Decriminalize Sex Work to Protect Transgender Lives
More than one in ten transgender people has done sex work to get by at some point in their lives—a number far higher for trans people of color and any who have been homeless or fired from a job for who they are. The United States has among the world’s harshest criminal laws against sex workers. What does this mean for transgender people? A new Amnesty International report puts it bluntly: “Beatings. Rape. Harassment. Forced HIV testing. Exploitation. Extortion. Forced evictions. Exclusion from basic health services. Discrimination.” These are the costs of criminalization.
After two years of extensive research across the globe, Amnesty International has released a new policy paper supporting the full decriminalization of sex work. We applaud this sensible and humane stance that affirms the basic human rights and dignity of people in the sex trades.
In the new policy, Amnesty International advocates for the repeal of laws that criminalize both the sale and purchase of sex from consenting adults. These laws force sex workers to operate on the fringes of society and leave them vulnerable to danger. Continuing stigmatization and illegality of the sex trade prevents sex workers from accessing police services, medical help, and additional needed resources.
In reality, policies that supposedly seek only to target those purchasing sex often result in the persecution of sex workers themselves. Complete decriminalization must occur in order to best protect the rights and dignity of sex workers. This is what Amnesty International found in a new report on the so-called “Nordic model” in Norway.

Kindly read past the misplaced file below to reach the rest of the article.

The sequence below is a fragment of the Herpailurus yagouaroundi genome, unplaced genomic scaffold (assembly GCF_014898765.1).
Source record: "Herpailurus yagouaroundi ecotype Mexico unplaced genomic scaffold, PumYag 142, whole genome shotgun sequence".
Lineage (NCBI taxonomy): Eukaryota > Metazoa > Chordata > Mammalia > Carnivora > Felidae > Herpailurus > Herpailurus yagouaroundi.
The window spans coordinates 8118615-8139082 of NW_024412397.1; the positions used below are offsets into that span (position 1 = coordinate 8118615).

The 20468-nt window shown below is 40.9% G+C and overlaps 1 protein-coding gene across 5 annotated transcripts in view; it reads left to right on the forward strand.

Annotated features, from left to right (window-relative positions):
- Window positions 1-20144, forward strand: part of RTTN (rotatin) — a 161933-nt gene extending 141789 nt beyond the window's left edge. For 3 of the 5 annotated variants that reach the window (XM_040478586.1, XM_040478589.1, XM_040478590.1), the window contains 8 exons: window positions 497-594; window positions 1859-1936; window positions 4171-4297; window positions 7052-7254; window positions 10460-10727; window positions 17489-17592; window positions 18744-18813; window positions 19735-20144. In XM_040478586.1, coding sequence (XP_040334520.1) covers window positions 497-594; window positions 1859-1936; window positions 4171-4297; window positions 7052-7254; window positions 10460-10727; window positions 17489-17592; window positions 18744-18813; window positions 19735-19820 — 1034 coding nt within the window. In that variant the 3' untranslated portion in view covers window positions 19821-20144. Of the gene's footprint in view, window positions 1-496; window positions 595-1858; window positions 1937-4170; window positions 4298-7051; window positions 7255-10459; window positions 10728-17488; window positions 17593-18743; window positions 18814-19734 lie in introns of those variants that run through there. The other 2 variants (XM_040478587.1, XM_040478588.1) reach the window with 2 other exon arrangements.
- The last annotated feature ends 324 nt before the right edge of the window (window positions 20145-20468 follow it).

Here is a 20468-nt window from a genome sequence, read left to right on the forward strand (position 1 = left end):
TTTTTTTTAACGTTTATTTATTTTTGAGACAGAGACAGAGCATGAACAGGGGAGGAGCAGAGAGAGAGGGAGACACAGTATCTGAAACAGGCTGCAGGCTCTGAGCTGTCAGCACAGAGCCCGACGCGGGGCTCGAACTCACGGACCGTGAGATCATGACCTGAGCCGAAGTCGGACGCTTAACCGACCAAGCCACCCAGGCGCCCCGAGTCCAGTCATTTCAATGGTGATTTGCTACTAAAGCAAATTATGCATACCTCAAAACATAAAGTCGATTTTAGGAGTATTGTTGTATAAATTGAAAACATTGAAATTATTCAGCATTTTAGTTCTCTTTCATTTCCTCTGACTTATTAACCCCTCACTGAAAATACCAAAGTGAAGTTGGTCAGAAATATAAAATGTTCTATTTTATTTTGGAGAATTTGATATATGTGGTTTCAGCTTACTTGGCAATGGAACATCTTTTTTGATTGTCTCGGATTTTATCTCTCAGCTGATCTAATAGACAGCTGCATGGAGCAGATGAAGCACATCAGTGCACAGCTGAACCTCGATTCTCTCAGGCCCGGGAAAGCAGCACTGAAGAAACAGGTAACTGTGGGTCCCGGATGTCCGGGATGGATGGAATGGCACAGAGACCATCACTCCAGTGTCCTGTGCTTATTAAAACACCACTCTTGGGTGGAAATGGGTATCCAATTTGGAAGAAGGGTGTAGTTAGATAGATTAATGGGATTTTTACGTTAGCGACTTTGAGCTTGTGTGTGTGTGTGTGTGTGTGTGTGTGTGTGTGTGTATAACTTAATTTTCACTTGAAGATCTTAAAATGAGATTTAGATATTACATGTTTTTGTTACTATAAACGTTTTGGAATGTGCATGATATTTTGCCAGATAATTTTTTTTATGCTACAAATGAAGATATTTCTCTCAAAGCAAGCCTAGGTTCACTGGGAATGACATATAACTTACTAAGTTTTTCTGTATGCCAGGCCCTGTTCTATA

The criminalization of the sex trade also perpetuates police harassment and exploitation of sex workers. In another new report, Amnesty found that transgender sex workers in Hong Kong experience especially abusive police practices, with male officers conducting unnecessarily intrusive body searches at higher rates than their cisgender counterparts. In Papua New Guinea, Amnesty found that the criminalization of both sex work and homosexuality leaves LGBT sex workers even more vulnerable to abuse.
The harms of criminalization are very real in the United States. ? In a report out last December, NCTE and others found that 64% of transgender sex workers in the United States experienced mistreatment by the police, including reported physical assault (13%) and sexual assault (9%).
Freedom Network USA, the country's largest network of service providers to victims of human trafficking, released a statement in support of Amnesty International's recent call on states to develop policies to decriminalize consensual sex work. Freedom Network USA believes that decriminalization would protect the rights and safety of all sex workers, including those being trafficked into the sex trade. “It is critical that we bring consensual sex workers out of the margins, providing the services, support, options and protection needed by all workers. It is only when consensual sex work is safe that victims of sex trafficking can be more quickly identified and supported,” stated Freedom Network USA’s Executive Director, Jean Bruggeman.
Every person deserves safety and dignity. Our current system does not guarantee these rights to sex workers. At NCTE, we will continue to fight for the decriminalization of the sex trade and just treatment of sex workers.